Mobile web set for lead role in US

02 November 2012

NEW YORK: More consumers in the US will access the internet using a mobile device than a desktop PC by 2015, a forecast has predicted.

According to estimates released by IDC, the insights provider, the number of Americans who utilise the web via a PC is set to decline from 240m in 2012 to 225m in 2016.

During the same period, the size of the online audience on wireless handsets should rise from 174m to 265m people, as connected gadgets increasingly enter the mainstream.

In keeping with these figures, IDC stated that the wireless internet population is in line to overtake its desktop equivalent in 2015, a shift requiring a rapid response from marketers.

"The 'Great PC Exodus' on the internet is happening because the PC was never truly a consumer product," Karsten Weide, IDC's program vice president, media and entertainment.

"Many consumers use them because there was no better alternative. Now, with the huge and growing installed base of more user-friendly tablets and smartphones, there are."

"In the consumer world, mobile internet usage is already beginning to displace PC usage, and the United States is leading this trend," said Weide.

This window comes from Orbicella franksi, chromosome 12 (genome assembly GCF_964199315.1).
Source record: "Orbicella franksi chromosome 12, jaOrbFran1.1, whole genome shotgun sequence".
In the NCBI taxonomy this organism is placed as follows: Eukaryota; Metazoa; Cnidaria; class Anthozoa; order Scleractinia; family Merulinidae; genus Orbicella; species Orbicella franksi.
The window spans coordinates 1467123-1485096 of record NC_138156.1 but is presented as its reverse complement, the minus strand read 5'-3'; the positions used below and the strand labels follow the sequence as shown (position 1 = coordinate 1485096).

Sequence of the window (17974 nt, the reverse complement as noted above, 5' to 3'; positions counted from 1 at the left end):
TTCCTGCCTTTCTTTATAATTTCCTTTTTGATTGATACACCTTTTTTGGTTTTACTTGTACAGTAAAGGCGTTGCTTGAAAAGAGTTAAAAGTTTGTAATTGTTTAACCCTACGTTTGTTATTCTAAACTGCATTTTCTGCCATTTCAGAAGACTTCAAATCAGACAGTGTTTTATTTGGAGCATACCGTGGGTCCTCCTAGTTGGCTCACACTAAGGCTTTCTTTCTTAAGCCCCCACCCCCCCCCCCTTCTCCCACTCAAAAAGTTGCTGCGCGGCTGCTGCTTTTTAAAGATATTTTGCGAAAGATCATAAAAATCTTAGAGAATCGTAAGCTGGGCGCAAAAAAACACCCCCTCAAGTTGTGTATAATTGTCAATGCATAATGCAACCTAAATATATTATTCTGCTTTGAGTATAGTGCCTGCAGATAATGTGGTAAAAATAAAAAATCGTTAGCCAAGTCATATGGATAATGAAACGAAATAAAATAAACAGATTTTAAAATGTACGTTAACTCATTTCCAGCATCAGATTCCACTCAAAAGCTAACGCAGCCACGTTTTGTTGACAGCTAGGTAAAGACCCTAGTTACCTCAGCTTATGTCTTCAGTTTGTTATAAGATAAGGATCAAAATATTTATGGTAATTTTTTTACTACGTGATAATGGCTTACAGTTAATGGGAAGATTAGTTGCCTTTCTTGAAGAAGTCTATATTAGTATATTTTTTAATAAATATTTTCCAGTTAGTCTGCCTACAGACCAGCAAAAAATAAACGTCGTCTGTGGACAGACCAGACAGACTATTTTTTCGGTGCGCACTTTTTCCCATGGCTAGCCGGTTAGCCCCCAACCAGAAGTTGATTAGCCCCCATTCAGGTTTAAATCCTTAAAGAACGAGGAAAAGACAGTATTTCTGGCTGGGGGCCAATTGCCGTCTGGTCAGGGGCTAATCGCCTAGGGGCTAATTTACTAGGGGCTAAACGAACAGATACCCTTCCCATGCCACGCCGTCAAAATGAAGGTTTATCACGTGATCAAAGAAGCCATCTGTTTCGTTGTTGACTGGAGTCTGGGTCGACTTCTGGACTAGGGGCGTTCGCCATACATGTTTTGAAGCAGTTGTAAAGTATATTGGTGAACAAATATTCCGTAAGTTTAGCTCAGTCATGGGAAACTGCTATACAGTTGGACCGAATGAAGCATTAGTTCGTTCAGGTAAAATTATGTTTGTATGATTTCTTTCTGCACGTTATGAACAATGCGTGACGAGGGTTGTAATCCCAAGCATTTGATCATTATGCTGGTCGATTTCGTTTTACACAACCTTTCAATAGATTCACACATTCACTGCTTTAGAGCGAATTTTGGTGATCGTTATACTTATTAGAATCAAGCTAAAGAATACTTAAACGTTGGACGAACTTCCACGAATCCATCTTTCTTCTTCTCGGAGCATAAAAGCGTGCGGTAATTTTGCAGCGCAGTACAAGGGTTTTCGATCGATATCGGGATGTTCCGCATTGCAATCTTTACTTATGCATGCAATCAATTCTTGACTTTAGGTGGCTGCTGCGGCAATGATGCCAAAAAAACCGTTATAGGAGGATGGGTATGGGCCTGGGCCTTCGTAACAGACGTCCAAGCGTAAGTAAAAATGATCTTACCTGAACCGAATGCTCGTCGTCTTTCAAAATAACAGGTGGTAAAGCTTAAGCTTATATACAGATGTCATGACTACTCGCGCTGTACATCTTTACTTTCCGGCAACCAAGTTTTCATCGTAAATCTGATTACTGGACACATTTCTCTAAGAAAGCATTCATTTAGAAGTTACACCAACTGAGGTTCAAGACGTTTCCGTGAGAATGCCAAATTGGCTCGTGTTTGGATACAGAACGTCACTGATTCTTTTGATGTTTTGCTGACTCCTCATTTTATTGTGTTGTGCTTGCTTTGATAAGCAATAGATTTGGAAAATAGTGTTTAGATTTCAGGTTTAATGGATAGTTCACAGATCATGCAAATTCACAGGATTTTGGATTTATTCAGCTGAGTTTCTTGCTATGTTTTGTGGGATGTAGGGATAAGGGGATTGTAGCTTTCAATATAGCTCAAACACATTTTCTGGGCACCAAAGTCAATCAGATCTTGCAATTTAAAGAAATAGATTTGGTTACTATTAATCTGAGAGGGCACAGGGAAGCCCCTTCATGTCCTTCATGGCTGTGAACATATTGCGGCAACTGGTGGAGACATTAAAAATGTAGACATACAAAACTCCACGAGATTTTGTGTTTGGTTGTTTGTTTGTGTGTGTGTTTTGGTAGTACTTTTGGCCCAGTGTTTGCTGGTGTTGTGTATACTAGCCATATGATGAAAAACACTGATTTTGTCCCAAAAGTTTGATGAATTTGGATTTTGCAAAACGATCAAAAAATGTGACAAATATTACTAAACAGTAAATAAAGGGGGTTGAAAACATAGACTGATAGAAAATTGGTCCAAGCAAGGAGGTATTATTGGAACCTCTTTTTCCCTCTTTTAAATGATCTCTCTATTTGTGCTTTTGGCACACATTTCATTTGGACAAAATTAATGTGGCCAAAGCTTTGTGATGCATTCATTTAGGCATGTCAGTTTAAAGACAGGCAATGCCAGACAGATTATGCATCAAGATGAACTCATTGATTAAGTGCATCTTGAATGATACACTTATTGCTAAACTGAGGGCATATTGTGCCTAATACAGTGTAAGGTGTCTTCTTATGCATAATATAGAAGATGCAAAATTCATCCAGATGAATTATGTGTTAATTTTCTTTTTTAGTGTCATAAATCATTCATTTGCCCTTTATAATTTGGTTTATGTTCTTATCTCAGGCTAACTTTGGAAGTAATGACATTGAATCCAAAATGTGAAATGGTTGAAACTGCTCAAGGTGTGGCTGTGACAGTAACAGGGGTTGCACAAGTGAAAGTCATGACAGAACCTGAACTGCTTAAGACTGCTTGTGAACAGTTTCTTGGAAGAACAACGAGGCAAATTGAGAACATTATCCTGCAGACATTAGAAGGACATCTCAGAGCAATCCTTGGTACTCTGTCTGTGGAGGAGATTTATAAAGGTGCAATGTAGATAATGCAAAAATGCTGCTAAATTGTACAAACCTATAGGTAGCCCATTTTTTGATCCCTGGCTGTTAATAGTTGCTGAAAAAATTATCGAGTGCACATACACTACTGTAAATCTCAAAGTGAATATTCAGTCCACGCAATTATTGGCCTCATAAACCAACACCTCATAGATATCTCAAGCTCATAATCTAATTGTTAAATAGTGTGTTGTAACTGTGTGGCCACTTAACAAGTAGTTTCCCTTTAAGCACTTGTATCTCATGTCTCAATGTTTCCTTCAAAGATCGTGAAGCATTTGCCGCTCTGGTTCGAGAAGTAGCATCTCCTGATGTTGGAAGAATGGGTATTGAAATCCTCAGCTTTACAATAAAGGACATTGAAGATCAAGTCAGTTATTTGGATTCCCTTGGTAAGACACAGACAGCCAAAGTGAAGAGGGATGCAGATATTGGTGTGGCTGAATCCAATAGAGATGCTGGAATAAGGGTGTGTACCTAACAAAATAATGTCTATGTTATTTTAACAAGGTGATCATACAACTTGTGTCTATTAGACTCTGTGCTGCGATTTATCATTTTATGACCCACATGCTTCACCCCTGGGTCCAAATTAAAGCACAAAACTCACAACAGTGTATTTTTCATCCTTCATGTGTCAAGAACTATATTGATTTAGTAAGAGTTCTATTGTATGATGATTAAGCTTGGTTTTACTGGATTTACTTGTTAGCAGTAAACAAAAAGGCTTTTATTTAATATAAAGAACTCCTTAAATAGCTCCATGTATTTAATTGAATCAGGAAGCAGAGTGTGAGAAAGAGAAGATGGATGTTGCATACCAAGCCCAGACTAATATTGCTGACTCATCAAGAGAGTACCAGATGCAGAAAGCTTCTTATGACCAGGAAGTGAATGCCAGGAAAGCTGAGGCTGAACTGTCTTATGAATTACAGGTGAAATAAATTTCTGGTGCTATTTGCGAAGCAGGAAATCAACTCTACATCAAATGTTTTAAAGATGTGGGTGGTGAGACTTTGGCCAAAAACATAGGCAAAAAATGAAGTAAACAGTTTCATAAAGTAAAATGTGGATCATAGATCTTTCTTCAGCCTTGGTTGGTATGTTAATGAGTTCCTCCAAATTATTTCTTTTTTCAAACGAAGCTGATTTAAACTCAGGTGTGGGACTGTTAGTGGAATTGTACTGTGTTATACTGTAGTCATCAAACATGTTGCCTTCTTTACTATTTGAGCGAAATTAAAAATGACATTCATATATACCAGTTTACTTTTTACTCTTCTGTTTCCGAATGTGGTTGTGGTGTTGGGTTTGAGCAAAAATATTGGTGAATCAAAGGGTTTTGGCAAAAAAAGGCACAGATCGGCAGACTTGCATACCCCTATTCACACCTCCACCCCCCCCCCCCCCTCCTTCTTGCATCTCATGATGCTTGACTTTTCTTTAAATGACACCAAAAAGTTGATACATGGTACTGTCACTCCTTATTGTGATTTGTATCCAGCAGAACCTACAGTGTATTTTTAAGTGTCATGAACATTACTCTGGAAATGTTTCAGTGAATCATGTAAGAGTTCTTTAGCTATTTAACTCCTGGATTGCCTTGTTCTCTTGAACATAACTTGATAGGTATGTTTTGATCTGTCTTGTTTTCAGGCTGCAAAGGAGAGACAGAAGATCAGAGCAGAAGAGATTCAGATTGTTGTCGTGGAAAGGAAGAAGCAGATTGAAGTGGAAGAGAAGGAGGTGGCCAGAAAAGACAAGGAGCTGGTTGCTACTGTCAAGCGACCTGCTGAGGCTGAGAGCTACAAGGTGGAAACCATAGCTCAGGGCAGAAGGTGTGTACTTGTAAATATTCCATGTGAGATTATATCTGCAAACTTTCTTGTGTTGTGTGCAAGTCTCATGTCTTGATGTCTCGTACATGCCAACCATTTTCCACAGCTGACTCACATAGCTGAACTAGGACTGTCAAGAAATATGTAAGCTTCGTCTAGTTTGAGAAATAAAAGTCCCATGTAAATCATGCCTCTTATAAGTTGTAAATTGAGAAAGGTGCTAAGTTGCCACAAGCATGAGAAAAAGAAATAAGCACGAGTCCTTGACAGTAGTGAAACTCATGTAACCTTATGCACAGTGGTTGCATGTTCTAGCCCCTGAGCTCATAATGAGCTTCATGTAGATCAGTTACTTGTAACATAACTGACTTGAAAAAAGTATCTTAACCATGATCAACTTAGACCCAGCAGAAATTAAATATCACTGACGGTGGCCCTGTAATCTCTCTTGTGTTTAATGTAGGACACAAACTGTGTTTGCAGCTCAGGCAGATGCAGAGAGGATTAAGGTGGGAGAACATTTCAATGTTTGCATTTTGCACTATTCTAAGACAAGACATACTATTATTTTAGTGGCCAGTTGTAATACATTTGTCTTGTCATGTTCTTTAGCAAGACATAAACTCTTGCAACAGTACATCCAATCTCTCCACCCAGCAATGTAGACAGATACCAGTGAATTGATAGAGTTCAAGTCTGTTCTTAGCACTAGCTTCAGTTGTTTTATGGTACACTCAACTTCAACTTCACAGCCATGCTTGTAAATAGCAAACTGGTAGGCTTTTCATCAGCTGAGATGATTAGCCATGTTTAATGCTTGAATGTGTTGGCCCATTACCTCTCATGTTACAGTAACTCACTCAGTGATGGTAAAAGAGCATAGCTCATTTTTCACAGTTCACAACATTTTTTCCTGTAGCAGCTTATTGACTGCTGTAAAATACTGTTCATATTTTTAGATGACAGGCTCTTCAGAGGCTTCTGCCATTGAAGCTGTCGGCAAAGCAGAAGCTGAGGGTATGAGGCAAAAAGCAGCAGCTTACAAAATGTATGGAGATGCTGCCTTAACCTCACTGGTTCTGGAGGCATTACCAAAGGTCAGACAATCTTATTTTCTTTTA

"There has been much talk about how the future of the internet will be mobile first and PC second. In the United States, that future is now."

While the US is due to be demonstrably ahead of the global norm on such a metric, the analysis reported that both Western Europe and Japan would only be "about two years behind" in this area.

In assessing the potential impact of these trends, IDC suggested that the proportion of social media users logging on through a desktop PC will fall from 66% in 2012 to 52% in 2016.

When discussing advertising expenditure levels, the mobile channel was also pegged to witness a rapid improvement, attaining a value of $28.8bn in 2016, measured against just $6bn in 2011.

Similarly, mcommerce sales were expected to yield a six-fold expansion in this timeframe, coming in at $223bn by the close of the forecast period.

Data sourced from IDC; additional content by Warc staff